I love this book. Many reviewers describe Fanny as prissy or boring but I see her as having humility rather than weakness and integrity rather than being boring. She is only 18 and has yet to receive genuine love sufficient to enable her to blossom in confidence. Whilst she will always be gentle and considerate she will lose her shyness and insecurity once truly loved by one she can love and cherish in return. Just some real TLC is what she needs to turn the ugly duckling into the swan she really is.

The book is about comparisons: those who carry an inner light of principles and those who have not learnt to listen to it, those who chose stillness and contentment as opposed to those who need constant movement and entertainment, those who value true love and honour as opposed to those who value status and money, chaos and intemperance vs order and duty.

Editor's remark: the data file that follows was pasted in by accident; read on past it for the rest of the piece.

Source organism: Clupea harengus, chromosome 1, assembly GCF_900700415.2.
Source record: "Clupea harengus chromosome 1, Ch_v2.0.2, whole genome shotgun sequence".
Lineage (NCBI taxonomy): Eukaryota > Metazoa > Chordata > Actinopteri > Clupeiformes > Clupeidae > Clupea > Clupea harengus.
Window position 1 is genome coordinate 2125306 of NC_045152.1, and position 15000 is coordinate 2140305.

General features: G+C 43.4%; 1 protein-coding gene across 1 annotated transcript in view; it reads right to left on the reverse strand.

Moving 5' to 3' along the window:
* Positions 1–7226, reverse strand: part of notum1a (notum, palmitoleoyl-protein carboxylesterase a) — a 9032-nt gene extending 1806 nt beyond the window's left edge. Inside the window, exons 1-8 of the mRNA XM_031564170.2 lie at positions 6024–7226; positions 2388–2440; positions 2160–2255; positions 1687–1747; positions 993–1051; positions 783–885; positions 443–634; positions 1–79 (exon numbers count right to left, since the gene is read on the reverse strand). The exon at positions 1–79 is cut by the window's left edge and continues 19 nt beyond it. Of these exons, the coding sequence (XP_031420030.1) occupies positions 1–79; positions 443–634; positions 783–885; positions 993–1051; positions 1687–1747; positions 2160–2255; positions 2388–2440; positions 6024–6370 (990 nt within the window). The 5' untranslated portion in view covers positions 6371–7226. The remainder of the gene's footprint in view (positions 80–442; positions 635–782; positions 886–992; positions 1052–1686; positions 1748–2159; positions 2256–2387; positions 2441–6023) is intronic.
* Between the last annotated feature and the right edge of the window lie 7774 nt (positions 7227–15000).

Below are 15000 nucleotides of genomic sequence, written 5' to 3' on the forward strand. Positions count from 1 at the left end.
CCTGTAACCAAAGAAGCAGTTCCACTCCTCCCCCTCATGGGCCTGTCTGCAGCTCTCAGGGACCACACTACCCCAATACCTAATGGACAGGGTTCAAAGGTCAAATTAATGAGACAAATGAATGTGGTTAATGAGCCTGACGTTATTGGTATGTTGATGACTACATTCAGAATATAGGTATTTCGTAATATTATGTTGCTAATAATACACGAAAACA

It was written at the beginning of the 1800s which was a time of incredible change. Holding to time honoured principles and not throwing out the good for a new not so good was Austen's perspective.

Whilst I did not agree with some of the judgement on others Fanny makes, at the core she does have the gift of discernment. The one flaw in the book was the final treatment of Maria (pronounced Mariah). She made a serious error which cost her a lot but then her family turned their backs on her. There was no room made for her to develop contrition and learn from what she had chosen to do. I wish Austen had ended the book otherwise but then again, it was probably in keeping with the times; a fallen woman was severely judged in those times. Otherwise, this is one of my favourite novels.

traceyrb's rating:
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